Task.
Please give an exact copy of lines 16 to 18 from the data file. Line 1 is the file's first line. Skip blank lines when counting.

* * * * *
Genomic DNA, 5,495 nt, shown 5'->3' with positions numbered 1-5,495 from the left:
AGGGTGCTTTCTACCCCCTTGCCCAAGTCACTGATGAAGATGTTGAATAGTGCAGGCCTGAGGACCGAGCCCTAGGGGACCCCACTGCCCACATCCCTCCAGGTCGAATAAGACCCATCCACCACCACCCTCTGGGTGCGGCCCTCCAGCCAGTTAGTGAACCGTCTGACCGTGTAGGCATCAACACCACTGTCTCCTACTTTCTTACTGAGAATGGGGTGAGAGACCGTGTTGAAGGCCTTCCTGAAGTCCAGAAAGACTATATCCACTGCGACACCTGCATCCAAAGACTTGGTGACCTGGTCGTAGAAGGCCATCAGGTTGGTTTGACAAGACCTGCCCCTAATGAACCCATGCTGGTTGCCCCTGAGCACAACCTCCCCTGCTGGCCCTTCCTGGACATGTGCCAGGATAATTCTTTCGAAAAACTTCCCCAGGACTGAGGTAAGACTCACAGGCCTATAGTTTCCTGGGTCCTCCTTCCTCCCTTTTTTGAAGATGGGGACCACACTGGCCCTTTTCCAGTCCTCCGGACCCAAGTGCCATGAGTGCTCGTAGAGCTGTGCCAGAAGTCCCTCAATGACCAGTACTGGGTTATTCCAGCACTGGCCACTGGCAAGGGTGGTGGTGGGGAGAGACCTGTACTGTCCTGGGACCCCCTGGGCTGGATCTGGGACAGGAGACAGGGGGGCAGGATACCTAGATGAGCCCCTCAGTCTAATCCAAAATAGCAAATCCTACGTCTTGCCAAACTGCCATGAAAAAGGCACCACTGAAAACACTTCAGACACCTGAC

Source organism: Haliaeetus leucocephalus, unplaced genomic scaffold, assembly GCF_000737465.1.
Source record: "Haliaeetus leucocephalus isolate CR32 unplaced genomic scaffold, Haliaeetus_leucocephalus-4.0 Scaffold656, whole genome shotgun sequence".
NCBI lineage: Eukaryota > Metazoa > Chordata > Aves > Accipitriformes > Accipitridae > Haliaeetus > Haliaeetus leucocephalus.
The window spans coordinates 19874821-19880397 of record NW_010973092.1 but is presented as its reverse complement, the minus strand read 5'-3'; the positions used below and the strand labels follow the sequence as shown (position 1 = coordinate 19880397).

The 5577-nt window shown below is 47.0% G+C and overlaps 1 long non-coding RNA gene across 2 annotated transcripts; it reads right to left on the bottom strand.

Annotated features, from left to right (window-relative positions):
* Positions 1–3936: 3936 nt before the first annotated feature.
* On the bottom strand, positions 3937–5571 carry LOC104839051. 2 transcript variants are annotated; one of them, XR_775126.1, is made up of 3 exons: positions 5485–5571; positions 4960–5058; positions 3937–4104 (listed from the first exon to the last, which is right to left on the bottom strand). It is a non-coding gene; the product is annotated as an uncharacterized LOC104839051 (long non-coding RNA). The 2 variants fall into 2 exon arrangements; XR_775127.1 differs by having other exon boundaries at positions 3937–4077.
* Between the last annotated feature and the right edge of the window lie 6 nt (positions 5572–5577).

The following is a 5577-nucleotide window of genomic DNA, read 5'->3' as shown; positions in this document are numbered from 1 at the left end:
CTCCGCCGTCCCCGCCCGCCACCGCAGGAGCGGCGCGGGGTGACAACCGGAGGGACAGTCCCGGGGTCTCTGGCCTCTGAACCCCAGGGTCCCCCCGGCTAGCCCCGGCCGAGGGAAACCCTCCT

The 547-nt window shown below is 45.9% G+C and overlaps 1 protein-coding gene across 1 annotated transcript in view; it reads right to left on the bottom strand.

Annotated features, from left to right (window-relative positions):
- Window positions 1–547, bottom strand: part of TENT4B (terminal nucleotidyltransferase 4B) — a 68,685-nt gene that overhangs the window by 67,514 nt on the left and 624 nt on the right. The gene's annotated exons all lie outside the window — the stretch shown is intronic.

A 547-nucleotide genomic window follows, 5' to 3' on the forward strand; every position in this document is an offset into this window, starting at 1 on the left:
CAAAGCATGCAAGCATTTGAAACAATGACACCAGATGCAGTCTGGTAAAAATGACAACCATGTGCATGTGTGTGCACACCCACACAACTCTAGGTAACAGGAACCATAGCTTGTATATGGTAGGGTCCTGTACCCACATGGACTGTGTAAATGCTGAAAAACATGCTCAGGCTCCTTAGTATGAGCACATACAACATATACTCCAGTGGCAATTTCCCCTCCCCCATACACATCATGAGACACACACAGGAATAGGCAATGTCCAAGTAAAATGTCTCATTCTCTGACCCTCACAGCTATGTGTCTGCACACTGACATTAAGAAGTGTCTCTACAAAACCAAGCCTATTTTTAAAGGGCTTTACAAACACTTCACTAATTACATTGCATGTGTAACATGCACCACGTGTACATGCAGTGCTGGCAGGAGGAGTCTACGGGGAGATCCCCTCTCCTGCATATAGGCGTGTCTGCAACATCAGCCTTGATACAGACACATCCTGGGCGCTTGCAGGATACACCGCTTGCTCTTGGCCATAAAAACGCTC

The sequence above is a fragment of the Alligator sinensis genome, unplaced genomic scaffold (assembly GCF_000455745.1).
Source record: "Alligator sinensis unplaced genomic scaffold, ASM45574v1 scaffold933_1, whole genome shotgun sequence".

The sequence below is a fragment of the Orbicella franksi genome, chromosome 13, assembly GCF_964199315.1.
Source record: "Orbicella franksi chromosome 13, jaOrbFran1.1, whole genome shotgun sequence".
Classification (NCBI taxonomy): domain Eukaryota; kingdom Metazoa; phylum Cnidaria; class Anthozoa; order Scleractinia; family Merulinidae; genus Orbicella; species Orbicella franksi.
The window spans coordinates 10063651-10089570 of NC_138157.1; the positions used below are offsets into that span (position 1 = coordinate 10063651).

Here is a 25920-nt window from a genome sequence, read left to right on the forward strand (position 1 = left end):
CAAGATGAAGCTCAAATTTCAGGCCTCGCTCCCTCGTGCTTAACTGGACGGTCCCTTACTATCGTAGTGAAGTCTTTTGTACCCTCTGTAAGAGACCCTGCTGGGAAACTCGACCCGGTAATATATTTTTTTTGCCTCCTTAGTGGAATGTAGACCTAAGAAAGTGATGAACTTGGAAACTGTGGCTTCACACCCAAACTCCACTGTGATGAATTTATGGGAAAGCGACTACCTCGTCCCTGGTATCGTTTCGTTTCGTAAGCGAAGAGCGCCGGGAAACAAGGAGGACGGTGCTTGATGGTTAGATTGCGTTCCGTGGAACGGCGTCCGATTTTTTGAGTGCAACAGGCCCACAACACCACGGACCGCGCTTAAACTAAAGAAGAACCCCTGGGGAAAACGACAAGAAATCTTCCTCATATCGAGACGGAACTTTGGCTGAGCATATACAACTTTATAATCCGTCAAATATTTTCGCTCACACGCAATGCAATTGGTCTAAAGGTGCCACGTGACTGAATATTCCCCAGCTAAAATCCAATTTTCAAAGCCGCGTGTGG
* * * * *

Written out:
- Window positions 1–547, bottom strand: part of TENT4B (terminal nucleotidyltransferase 4B) — a 68,685-nt gene that overhangs the window by 67,514 nt on the left and 624 nt on the right. The gene's annotated exons all lie outside the window — the stretch shown is intronic.

A 547-nucleotide genomic window follows, 5' to 3' on the forward strand; every position in this document is an offset into this window, starting at 1 on the left:
CAAAGCATGCAAGCATTTGAAACAATGACACCAGATGCAGTCTGGTAAAAATGACAACCATGTGCATGTGTGTGCACACCCACACAACTCTAGGTAACAGGAACCATAGCTTGTATATGGTAGGGTCCTGTACCCACATGGACTGTGTAAATGCTGAAAAACATGCTCAGGCTCCTTAGTATGAGCACATACAACATATACTCCAGTGGCAATTTCCCCTCCCCCATACACATCATGAGACACACACAGGAATAGGCAATGTCCAAGTAAAATGTCTCATTCTCTGACCCTCACAGCTATGTGTCTGCACACTGACATTAAGAAGTGTCTCTACAAAACCAAGCCTATTTTTAAAGGGCTTTACAAACACTTCACTAATTACATTGCATGTGTAACATGCACCACGTGTACATGCAGTGCTGGCAGGAGGAGTCTACGGGGAGATCCCCTCTCCTGCATATAGGCGTGTCTGCAACATCAGCCTTGATACAGACACATCCTGGGCGCTTGCAGGATACACCGCTTGCTCTTGGCCATAAAAACGCTC